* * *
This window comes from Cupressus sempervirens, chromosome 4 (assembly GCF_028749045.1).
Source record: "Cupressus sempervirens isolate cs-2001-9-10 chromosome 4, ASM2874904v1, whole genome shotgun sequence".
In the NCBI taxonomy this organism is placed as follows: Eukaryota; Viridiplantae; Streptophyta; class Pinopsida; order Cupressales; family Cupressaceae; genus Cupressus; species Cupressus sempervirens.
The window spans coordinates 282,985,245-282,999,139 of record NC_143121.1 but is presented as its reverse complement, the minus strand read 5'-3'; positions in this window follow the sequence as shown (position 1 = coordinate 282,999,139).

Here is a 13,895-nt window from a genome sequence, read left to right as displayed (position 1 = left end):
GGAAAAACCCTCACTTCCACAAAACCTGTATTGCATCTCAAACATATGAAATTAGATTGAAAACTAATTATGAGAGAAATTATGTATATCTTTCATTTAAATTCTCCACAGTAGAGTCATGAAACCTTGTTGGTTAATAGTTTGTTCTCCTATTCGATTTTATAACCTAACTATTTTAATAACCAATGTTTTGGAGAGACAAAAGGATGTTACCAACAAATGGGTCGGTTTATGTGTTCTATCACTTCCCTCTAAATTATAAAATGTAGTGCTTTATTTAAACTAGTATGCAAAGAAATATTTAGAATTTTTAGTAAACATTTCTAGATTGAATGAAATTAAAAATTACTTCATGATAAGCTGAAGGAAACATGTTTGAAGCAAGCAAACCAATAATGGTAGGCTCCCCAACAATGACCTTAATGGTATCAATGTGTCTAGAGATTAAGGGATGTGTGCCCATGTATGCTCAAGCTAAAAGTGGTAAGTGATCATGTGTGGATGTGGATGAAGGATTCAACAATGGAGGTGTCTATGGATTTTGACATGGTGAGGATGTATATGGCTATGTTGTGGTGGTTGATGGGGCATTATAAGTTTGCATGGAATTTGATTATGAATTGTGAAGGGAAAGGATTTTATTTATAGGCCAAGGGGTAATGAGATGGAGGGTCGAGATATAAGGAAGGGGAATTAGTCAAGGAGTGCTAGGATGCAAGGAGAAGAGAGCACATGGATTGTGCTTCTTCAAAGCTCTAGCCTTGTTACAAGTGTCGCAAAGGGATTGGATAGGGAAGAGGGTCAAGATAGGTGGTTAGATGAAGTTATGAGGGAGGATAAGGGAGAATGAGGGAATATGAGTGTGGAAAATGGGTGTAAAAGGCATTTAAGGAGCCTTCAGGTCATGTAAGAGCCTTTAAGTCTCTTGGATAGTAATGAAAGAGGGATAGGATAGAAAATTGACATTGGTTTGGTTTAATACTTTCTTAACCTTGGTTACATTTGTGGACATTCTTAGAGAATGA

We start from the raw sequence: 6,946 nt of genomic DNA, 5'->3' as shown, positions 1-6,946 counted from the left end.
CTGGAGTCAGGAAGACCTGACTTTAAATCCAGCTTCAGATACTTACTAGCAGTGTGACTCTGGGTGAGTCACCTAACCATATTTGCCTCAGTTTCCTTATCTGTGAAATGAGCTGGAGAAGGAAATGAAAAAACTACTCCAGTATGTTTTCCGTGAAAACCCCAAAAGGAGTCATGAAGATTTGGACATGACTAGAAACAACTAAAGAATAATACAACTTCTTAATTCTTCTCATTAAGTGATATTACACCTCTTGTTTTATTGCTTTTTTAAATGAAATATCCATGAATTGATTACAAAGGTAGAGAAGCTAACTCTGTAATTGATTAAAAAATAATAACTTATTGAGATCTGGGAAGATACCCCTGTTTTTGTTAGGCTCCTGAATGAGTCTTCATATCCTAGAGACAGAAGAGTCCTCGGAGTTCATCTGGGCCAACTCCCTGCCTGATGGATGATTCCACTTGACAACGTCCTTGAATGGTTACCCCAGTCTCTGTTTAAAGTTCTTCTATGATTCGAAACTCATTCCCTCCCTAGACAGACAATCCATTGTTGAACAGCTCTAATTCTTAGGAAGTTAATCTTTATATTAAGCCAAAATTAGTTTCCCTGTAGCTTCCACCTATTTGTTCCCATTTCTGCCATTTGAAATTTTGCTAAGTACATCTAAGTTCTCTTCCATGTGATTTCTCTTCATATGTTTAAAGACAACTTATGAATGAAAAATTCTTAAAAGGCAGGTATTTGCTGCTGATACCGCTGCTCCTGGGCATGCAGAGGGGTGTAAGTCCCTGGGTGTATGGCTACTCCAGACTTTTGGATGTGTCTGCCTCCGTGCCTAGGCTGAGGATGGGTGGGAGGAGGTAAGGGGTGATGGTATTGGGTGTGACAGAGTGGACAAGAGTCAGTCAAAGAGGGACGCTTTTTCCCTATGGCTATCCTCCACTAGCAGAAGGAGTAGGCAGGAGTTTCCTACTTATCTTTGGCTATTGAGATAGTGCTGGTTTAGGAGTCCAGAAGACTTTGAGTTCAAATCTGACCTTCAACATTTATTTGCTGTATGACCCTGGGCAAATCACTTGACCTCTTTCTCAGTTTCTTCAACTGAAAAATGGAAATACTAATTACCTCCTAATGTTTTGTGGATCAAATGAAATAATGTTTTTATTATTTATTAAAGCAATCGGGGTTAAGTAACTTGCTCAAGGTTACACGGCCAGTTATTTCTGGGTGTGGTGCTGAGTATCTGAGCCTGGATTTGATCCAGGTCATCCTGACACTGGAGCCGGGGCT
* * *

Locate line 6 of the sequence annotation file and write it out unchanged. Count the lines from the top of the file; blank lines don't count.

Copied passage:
GGAAAAACCCTCACTTCCACAAAACCTGTATTGCATCTCAAACATATGAAATTAGATTGAAAACTAATTATGAGAGAAATTATGTATATCTTTCATTTAAATTCTCCACAGTAGAGTCATGAAACCTTGTTGGTTAATAGTTTGTTCTCCTATTCGATTTTATAACCTAACTATTTTAATAACCAATGTTTTGGAGAGACAAAAGGATGTTACCAACAAATGGGTCGGTTTATGTGTTCTATCACTTCCCTCTAAATTATAAAATGTAGTGCTTTATTTAAACTAGTATGCAAAGAAATATTTAGAATTTTTAGTAAACATTTCTAGATTGAATGAAATTAAAAATTACTTCATGATAAGCTGAAGGAAACATGTTTGAAGCAAGCAAACCAATAATGGTAGGCTCCCCAACAATGACCTTAATGGTATCAATGTGTCTAGAGATTAAGGGATGTGTGCCCATGTATGCTCAAGCTAAAAGTGGTAAGTGATCATGTGTGGATGTGGATGAAGGATTCAACAATGGAGGTGTCTATGGATTTTGACATGGTGAGGATGTATATGGCTATGTTGTGGTGGTTGATGGGGCATTATAAGTTTGCATGGAATTTGATTATGAATTGTGAAGGGAAAGGATTTTATTTATAGGCCAAGGGGTAATGAGATGGAGGGTCGAGATATAAGGAAGGGGAATTAGTCAAGGAGTGCTAGGATGCAAGGAGAAGAGAGCACATGGATTGTGCTTCTTCAAAGCTCTAGCCTTGTTACAAGTGTCGCAAAGGGATTGGATAGGGAAGAGGGTCAAGATAGGTGGTTAGATGAAGTTATGAGGGAGGATAAGGGAGAATGAGGGAATATGAGTGTGGAAAATGGGTGTAAAAGGCATTTAAGGAGCCTTCAGGTCATGTAAGAGCCTTTAAGTCTCTTGGATAGTAATGAAAGAGGGATAGGATAGAAAATTGACATTGGTTTGGTTTAATACTTTCTTAACCTTGGTTACATTTGTGGACATTCTTAGAGAATGA